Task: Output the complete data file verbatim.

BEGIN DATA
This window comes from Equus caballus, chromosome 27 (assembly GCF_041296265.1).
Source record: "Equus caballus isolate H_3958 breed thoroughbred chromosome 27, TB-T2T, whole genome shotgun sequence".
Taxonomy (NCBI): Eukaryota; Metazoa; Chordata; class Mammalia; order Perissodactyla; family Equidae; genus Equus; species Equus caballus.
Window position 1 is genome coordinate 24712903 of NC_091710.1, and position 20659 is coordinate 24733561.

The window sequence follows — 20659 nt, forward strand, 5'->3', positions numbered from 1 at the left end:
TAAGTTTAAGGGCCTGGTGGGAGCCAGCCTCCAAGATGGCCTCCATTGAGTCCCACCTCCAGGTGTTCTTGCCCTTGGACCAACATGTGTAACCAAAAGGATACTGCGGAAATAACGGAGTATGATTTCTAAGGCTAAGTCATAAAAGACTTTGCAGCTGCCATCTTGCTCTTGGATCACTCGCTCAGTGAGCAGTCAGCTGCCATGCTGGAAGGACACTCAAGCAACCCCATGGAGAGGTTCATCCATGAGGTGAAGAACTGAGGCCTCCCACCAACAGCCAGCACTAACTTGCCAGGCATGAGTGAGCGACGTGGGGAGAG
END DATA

This window comes from Equus caballus, chromosome 27 (assembly GCF_041296265.1).
Source record: "Equus caballus isolate H_3958 breed thoroughbred chromosome 27, TB-T2T, whole genome shotgun sequence".
Taxonomy (NCBI): Eukaryota; Metazoa; Chordata; class Mammalia; order Perissodactyla; family Equidae; genus Equus; species Equus caballus.
Window position 1 is genome coordinate 24712903 of NC_091710.1, and position 20659 is coordinate 24733561.

The window sequence follows — 20659 nt, forward strand, 5'->3', positions numbered from 1 at the left end:
TAAGTTTAAGGGCCTGGTGGGAGCCAGCCTCCAAGATGGCCTCCATTGAGTCCCACCTCCAGGTGTTCTTGCCCTTGGACCAACATGTGTAACCAAAAGGATACTGCGGAAATAACGGAGTATGATTTCTAAGGCTAAGTCATAAAAGACTTTGCAGCTGCCATCTTGCTCTTGGATCACTCGCTCAGTGAGCAGTCAGCTGCCATGCTGGAAGGACACTCAAGCAACCCCATGGAGAGGTTCATCCATGAGGTGAAGAACTGAGGCCTCCCACCAACAGCCAGCACTAACTTGCCAGGCATGAGTGAGCGACGTGGGGAGAG